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David Reubeni (1490–1535/1541?) was a Jewish political activist, described by the Shengold Jewish Encyclopedia as "half-mystic, half-adventurer."


Daoud Roubani is a folk hero of the Pushtun tribes in Afghanistan, and a positive role model for the Jewish Nation.

Biographical Data[edit]

Reubeni stated that be was born around 1490 in Khaibar in central Arabia. He left Khaibar on December 8, 1522, and went to Nubia in Egypt, where he claimed his heritage as a descendant of Muhammad; to the Jews he spoke of large Jewish kingdoms in the east, possibly referring to the Jewish community at Cochin, which had just attracted attention owing to the Portuguese conquest of Goa.

Reubeni traveled in the Ottoman_Empire in the spring of 1523 and to Venice by way of Alexandria in February 1524. Here he reported about a mission from the Jews of the east to the pope, Clement VII, and interested a Jewish painter named Mose, and Felice, a Jewish merchant. They provided him with means to travel to Rome, which he reached in the same month, entering the city on a white horse.

Reubeni obtained an audience with Cardinal Giulio and Pope Clement VII. To the latter he told a tale of a Jewish kingdom ruled over by his brother Joseph Reubeni in Arabia, where the sons of Moses dwelt near the Sambation River. He brought letters from Portuguese captains confirming his statements, and the Portuguese minister, Miguel da Silva, reported to his court the possible utility of Reubeni's mission in obtaining allies in the struggle of the Portuguese against Selim I, who had seized Egypt in 1521 and diverted the spice trade. Reubeni was provided by Benvenida Abravanel, wife of Samuel Abravanel, and the heirs of Jehiel of Pisa with means for going to Almeirim, the residence of King John III of Portugal, which he reached in November 1525, who at first promised him a force of eight ships and 4,000 cannon. But the king, who was at that time engaged in persecuting the Marranos, found it difficult to enter into an alliance with the Jewish king, though for a time during the negotiations he refrained from interfering with the Marranos.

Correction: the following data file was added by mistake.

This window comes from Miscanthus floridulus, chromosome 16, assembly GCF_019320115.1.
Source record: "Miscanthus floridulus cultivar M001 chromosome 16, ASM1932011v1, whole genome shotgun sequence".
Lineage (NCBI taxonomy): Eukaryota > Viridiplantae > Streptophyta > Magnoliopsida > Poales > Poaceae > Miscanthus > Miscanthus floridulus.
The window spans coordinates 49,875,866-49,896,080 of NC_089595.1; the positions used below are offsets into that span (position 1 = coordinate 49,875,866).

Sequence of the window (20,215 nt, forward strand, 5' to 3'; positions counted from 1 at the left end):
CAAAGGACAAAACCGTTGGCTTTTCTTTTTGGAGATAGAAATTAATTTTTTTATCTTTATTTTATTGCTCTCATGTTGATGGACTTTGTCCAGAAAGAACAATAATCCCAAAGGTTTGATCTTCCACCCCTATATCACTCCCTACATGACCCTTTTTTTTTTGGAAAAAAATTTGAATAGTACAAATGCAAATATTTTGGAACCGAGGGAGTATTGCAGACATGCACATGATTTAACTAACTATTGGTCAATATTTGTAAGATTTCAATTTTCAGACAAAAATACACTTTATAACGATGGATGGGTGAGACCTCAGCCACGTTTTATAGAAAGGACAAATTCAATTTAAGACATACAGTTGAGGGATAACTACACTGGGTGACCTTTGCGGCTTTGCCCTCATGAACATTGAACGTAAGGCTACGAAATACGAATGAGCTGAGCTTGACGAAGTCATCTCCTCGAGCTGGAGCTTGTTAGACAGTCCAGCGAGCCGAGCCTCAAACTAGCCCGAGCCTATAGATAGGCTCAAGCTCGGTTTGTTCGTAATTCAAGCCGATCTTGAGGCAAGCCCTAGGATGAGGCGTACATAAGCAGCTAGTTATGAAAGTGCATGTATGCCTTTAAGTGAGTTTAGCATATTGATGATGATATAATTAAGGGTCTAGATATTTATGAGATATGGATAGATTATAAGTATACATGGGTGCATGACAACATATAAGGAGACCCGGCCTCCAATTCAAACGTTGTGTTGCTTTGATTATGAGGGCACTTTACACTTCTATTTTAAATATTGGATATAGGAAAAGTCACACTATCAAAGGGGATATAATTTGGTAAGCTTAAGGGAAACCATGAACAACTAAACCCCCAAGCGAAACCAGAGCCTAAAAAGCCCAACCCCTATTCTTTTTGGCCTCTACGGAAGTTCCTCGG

Reubeni's striking appearance–a swarthy dwarf in Oriental costume–and Messianic predictions attracted the attention of Diego Pires, a Marano youth of noble birth, who took the name of Solomon Molcho. Jewish ambassadors from the Barbary States visited Reubeni at the Portuguese court, and much excitement followed among the Maranos, some of whom even ventured to rise in arms near Badajoz. This appears to have opened the eyes of the Portuguese authorities to the dangers inherent in Reubeni's mission. Reubeni then went to Avignon to bring his cause before the papal court, and afterward to Milan, where he again met Molcho, who had meanwhile traveled to the East and had made Messianic claims. In Milan the two adventurers quarreled, Reubeni going to Venice, where the Senate appointed a commission to inquire whether his project for obtaining assistance from the Jews in the East in its plans of conquest were practicable. He received, however, a hint to leave Venice, and, joining once more with Solomon Molho, traveled with streaming banner to Bologna and Ratisbon (Regensburg) to meet the Emperor Charles V and to offer him the alliance of the Jews of the East against the Ottoman Empire. In Ratisbon they met Josel of Rosheim, who warned them against arousing the suspicions of the emperor and raising the Jewish question in the empire. They nevertheless persisted, and were put in chains and taken by the emperor to Mantua, where both Molcho and Reubeni were examined and the former was condemned to burning at the stake in December 1532. Reubeni was carried to Spain and placed in the Inquisition at Llerena, where probably he died, as nothing more is heard of him, though "a Jew who came from India to Portugal" is reported by Herculano to have been burned at an auto de fé at Evora, 1541 (see Jew. Encyc. vi. 598b, s.v. Inquisition, also Evora). Another source says he died in Llerena, Spain, after 1535. His diary still exists in the Bodleian Library, Oxford (a copy at Breslau also); parts of it have been published by Heinrich Grätz in the third edition of his "Geschichte der Juden" (vol. ix.), and the whole by Neubauer, in "M. J. C." ii.

See also[edit]